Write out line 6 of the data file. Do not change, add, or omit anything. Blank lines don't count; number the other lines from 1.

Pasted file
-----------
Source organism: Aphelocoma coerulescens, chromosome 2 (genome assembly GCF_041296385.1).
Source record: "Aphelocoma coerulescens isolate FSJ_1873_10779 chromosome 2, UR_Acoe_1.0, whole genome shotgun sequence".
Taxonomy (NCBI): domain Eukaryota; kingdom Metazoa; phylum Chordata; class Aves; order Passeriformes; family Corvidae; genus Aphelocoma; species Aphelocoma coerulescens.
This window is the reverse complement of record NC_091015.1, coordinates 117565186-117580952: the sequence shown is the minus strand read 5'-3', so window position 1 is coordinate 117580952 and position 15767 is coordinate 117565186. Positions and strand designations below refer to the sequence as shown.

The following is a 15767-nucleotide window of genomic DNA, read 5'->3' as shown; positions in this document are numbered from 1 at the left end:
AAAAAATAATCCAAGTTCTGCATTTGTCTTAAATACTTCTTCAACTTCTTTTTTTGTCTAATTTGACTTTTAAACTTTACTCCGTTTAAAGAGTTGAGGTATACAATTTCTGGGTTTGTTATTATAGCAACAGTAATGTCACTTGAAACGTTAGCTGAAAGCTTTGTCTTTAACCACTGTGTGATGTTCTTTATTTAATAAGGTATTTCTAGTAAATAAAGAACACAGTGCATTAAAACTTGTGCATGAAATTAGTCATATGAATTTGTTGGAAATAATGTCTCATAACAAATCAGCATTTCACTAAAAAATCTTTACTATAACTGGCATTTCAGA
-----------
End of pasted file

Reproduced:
AAAAAATAATCCAAGTTCTGCATTTGTCTTAAATACTTCTTCAACTTCTTTTTTTGTCTAATTTGACTTTTAAACTTTACTCCGTTTAAAGAGTTGAGGTATACAATTTCTGGGTTTGTTATTATAGCAACAGTAATGTCACTTGAAACGTTAGCTGAAAGCTTTGTCTTTAACCACTGTGTGATGTTCTTTATTTAATAAGGTATTTCTAGTAAATAAAGAACACAGTGCATTAAAACTTGTGCATGAAATTAGTCATATGAATTTGTTGGAAATAATGTCTCATAACAAATCAGCATTTCACTAAAAAATCTTTACTATAACTGGCATTTCAGA